Journal of Ecology

Cover image for Vol. 102 Issue 5

Early View (Online Version of Record published before inclusion in an issue)

Edited By: David Gibson, Richard Bardgett, Mark Rees, Amy Austin

Impact Factor: 5.694

ISI Journal Citation Reports © Ranking: 2013: 12/140 (Ecology); 12/196 (Plant Sciences)

Online ISSN: 1365-2745

Associated Title(s): Functional Ecology, Journal of Animal Ecology, Journal of Applied Ecology, Methods in Ecology and Evolution


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  1. Standard Papers

    1. A prominent stepwise advance of the tree line in north-east Finland

      Tuomas Aakala, Pertti Hari, Sigrid Dengel, Sarah L. Newberry, Toshie Mizunuma and John Grace

      Article first published online: 26 AUG 2014 | DOI: 10.1111/1365-2745.12308

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      Our study demonstrates a peculiar stepwise advance of a tree line in northern Fennoscandia. A positive relationship between individual tree growth and temperature was not reflected at the population level, and factors deemed important in earlier studies could not explain the advance. These findings suggest complex tree line dynamics, in which biotic agents may mediate tree line responses to environmental change.

    2. Direct and indirect impacts of climate change on microbial and biocrust communities alter the resistance of the N cycle in a semiarid grassland

      Manuel Delgado-Baquerizo, Fernando T. Maestre, Cristina Escolar, Antonio Gallardo, Victoria Ochoa, Beatriz Gozalo and Ana Prado-Comesaña

      Article first published online: 26 AUG 2014 | DOI: 10.1111/1365-2745.12303

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      Our results indicate that climate change will have negative direct and indirect (i.e. through changes in biocrust and microbial communities) impacts on the resistance of the N cycle in dryland soils. While biocrusts can play an important role slowing down the impacts of climate change on the N cycle due to their positive and continued effects on the resistance of multiple variables from the N cycle, such change will progressively alter N cycling in biocrust-dominated ecosystems, enhancing both N availability and inorganic N dominance.

    3. Long-term expansion of juniper populations in managed landscapes: patterns in space and time

      Cristina García, Eva Moracho, Ricardo Díaz-Delgado and Pedro Jordano

      Article first published online: 20 AUG 2014 | DOI: 10.1111/1365-2745.12297

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      Photointerpretation of aerial images shows that the influence of dispersal limitation versus factors mediating competitive responses changes throughout colonization stages. Whereas dispersal limitation is the main factor influencing colonization at early stages, competition for local resources controls population growth at later stages. Therefore, long-term studies are required to capture the overall combined influence of key ecological factors in shaping long-term spatial demographic trends.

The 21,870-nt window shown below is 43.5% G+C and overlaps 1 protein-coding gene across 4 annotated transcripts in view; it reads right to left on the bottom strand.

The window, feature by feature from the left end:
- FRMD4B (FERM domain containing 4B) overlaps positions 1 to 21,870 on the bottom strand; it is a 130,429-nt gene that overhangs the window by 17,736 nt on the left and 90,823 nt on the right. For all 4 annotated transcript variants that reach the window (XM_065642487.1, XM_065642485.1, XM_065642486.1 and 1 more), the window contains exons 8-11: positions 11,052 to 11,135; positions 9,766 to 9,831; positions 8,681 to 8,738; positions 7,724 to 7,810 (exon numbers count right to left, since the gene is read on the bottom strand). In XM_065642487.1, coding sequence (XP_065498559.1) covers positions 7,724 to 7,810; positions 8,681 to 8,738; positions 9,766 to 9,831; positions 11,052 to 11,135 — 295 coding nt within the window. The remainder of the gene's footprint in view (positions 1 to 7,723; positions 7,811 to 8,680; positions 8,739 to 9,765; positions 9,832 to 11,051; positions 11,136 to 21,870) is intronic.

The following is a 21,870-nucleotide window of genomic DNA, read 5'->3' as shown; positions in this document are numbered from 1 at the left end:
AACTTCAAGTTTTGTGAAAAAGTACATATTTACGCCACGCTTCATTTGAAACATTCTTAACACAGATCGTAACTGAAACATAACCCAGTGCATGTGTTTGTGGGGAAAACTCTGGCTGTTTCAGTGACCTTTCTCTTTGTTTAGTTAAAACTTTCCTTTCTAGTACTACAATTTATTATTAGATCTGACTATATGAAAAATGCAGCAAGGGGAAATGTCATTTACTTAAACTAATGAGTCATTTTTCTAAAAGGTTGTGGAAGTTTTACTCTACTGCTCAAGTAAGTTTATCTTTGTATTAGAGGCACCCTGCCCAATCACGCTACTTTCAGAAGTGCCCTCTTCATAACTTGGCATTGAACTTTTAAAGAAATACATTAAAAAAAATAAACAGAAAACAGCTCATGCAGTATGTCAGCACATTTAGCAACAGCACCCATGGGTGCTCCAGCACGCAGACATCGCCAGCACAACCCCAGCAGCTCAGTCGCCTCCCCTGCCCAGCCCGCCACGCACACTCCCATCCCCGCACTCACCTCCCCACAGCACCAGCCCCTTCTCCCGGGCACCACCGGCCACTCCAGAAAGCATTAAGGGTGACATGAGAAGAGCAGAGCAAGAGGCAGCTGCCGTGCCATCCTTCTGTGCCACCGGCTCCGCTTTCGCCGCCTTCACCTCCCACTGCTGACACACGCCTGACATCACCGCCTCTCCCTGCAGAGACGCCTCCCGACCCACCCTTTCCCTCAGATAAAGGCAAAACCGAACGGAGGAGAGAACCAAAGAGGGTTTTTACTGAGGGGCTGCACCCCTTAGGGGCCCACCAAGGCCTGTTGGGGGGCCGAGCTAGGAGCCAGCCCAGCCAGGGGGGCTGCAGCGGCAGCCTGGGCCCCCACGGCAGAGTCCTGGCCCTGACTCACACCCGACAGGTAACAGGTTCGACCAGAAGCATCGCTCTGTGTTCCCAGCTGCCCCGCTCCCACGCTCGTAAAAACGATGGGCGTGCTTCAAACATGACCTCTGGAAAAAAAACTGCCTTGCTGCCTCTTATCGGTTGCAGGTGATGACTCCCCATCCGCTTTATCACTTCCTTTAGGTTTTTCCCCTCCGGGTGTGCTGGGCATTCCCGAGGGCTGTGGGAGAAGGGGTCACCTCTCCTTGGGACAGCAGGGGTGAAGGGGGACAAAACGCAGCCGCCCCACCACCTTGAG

4. Canopy facilitates seaweed recruitment on subtidal temperate reefs

      Scott Bennett and Thomas Wernberg

      Article first published online: 11 AUG 2014 | DOI: 10.1111/1365-2745.12302

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      Synthesis. Positive interactions and stress amelioration play an important and previously unrecognised role in determining the recruitment success and viability of seaweeds in subtidal marine ecosystems. These results challenge long held paradigms about the general importance of canopy competition and force a rethink of how seaweed interactions affect habitat resilience to disturbances in subtidal ecosystems.

    5. Fire-regime complacency and sensitivity to centennial-through millennial-scale climate change in Rocky Mountain subalpine forests, Colorado, USA

      Philip E. Higuera, Christy E. Briles and Cathy Whitlock

      Article first published online: 8 AUG 2014 | DOI: 10.1111/1365-2745.12296

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      Fire history in Rocky Mountain subalpine forests reveals complacency and sensitivity to changing vegetation and hydroclimate over the past 6000 years. Results suggest that climate change may impact fire severity more so than fire frequency in these systems, through direct and indirect impacts on vegetation, fuels, and fuel moisture.

    6. Extreme climate events lower resilience of foundation seagrass at edge of biogeographical range

      Matthew W. Fraser, Gary A. Kendrick, John Statton, Renae K. Hovey, Andrea Zavala-Perez and Diana I. Walker

      Article first published online: 6 AUG 2014 | DOI: 10.1111/1365-2745.12300

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      We show a drastic ecological response (defoliation) to two concurrent extreme events – a marine heatwave and flood - in a foundation seagrass species near its biogeographical range limit at the Shark Bay World Heritage Site. Where climatic events overlap, ecological responses are likely to be more extreme, particularly in ecosystems where foundation species exist near low latitude range limits.

    7. Species richness–productivity relationships of tropical terrestrial ferns at regional and local scales

      Michael Kessler, Laura Salazar, Jürgen Homeier and Jürgen Kluge

      Article first published online: 1 AUG 2014 | DOI: 10.1111/1365-2745.12299

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      We evaluate the relation of diversity and productivity and related hypotheses by assessing species richness of ferns at two spatial scales (local, regional) and two levels of productivity (ecosystem, ferns). Only fern, but not ecosystem productivity, shows relations to fern diversity, positive at regional, but negative at local scales. This indicates a strong influence of competition on diversity at local scales.


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